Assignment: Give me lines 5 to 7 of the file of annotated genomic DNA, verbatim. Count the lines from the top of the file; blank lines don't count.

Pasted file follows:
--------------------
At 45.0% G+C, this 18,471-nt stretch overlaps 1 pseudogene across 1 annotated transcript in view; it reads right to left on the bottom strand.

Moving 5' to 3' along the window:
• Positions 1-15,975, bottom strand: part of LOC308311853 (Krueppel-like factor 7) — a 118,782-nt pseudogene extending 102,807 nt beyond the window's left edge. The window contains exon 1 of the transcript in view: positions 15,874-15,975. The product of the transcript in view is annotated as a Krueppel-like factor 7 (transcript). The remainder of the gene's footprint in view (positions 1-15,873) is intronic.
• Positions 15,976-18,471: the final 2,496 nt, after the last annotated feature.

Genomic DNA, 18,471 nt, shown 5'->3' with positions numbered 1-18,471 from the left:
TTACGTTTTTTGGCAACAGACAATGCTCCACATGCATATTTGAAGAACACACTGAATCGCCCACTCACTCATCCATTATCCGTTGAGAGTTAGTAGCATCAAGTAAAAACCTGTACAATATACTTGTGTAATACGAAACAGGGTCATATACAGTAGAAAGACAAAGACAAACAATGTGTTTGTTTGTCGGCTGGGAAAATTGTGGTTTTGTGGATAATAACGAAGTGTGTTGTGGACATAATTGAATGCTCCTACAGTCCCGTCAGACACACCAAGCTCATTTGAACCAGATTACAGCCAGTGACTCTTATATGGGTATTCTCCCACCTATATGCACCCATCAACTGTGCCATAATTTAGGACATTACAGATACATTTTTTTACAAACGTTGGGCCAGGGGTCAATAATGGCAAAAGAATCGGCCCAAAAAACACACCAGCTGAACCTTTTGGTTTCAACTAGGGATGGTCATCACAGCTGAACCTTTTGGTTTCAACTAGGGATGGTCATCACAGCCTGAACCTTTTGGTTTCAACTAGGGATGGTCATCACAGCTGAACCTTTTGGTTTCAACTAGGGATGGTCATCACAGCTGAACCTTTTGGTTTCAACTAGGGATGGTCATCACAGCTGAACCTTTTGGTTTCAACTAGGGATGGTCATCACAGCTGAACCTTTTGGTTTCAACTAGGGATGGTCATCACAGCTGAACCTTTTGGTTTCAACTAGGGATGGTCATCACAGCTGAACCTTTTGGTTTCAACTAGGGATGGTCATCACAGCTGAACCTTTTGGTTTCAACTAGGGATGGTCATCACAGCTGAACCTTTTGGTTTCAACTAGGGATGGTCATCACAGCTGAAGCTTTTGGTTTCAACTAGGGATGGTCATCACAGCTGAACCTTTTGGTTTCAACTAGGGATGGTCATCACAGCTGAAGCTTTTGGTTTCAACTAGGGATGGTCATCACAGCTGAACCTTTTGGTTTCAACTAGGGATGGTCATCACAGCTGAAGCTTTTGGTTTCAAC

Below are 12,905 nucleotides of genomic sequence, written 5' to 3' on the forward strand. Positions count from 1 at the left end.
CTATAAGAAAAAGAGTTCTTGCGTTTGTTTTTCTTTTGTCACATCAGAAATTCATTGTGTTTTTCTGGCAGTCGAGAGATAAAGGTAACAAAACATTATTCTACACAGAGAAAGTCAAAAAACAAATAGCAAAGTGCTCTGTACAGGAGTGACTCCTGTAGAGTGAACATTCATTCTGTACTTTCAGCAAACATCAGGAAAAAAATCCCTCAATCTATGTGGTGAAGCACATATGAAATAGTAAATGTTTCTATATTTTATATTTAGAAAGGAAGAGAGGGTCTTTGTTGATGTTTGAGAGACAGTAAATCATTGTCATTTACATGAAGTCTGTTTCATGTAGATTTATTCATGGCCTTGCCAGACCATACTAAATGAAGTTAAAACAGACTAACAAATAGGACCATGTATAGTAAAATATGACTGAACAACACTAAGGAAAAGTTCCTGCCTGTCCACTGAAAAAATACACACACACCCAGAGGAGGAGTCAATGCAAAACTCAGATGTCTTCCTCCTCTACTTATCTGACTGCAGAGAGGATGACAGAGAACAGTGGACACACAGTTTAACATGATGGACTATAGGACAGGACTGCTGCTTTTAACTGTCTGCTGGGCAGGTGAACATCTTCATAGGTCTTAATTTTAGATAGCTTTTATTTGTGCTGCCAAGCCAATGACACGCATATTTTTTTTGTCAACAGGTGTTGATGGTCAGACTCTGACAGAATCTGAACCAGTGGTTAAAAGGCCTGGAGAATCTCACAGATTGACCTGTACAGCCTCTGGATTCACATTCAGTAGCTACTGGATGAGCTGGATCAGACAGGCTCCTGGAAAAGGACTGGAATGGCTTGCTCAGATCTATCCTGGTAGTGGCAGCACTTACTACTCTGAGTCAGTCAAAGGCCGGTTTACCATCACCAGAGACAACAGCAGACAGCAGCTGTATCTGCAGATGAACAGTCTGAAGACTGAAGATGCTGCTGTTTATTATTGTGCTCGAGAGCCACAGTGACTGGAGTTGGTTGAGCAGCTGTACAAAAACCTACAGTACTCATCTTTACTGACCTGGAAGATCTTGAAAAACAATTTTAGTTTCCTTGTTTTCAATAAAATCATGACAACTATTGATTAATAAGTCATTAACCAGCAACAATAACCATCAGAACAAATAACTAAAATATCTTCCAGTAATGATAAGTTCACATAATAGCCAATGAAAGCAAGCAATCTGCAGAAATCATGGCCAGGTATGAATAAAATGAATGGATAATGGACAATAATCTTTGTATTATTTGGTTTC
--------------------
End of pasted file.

Genomic DNA, 18,471 nt, shown 5'->3' with positions numbered 1-18,471 from the left:
TTACGTTTTTTGGCAACAGACAATGCTCCACATGCATATTTGAAGAACACACTGAATCGCCCACTCACTCATCCATTATCCGTTGAGAGTTAGTAGCATCAAGTAAAAACCTGTACAATATACTTGTGTAATACGAAACAGGGTCATATACAGTAGAAAGACAAAGACAAACAATGTGTTTGTTTGTCGGCTGGGAAAATTGTGGTTTTGTGGATAATAACGAAGTGTGTTGTGGACATAATTGAATGCTCCTACAGTCCCGTCAGACACACCAAGCTCATTTGAACCAGATTACAGCCAGTGACTCTTATATGGGTATTCTCCCACCTATATGCACCCATCAACTGTGCCATAATTTAGGACATTACAGATACATTTTTTTACAAACGTTGGGCCAGGGGTCAATAATGGCAAAAGAATCGGCCCAAAAAACACACCAGCTGAACCTTTTGGTTTCAACTAGGGATGGTCATCACAGCTGAACCTTTTGGTTTCAACTAGGGATGGTCATCACAGCCTGAACCTTTTGGTTTCAACTAGGGATGGTCATCACAGCTGAACCTTTTGGTTTCAACTAGGGATGGTCATCACAGCTGAACCTTTTGGTTTCAACTAGGGATGGTCATCACAGCTGAACCTTTTGGTTTCAACTAGGGATGGTCATCACAGCTGAACCTTTTGGTTTCAACTAGGGATGGTCATCACAGCTGAACCTTTTGGTTTCAACTAGGGATGGTCATCACAGCTGAACCTTTTGGTTTCAACTAGGGATGGTCATCACAGCTGAACCTTTTGGTTTCAACTAGGGATGGTCATCACAGCTGAACCTTTTGGTTTCAACTAGGGATGGTCATCACAGCTGAAGCTTTTGGTTTCAACTAGGGATGGTCATCACAGCTGAACCTTTTGGTTTCAACTAGGGATGGTCATCACAGCTGAAGCTTTTGGTTTCAACTAGGGATGGTCATCACAGCTGAACCTTTTGGTTTCAACTAGGGATGGTCATCACAGCTGAAGCTTTTGGTTTCAAC

Below are 12,905 nucleotides of genomic sequence, written 5' to 3' on the forward strand. Positions count from 1 at the left end.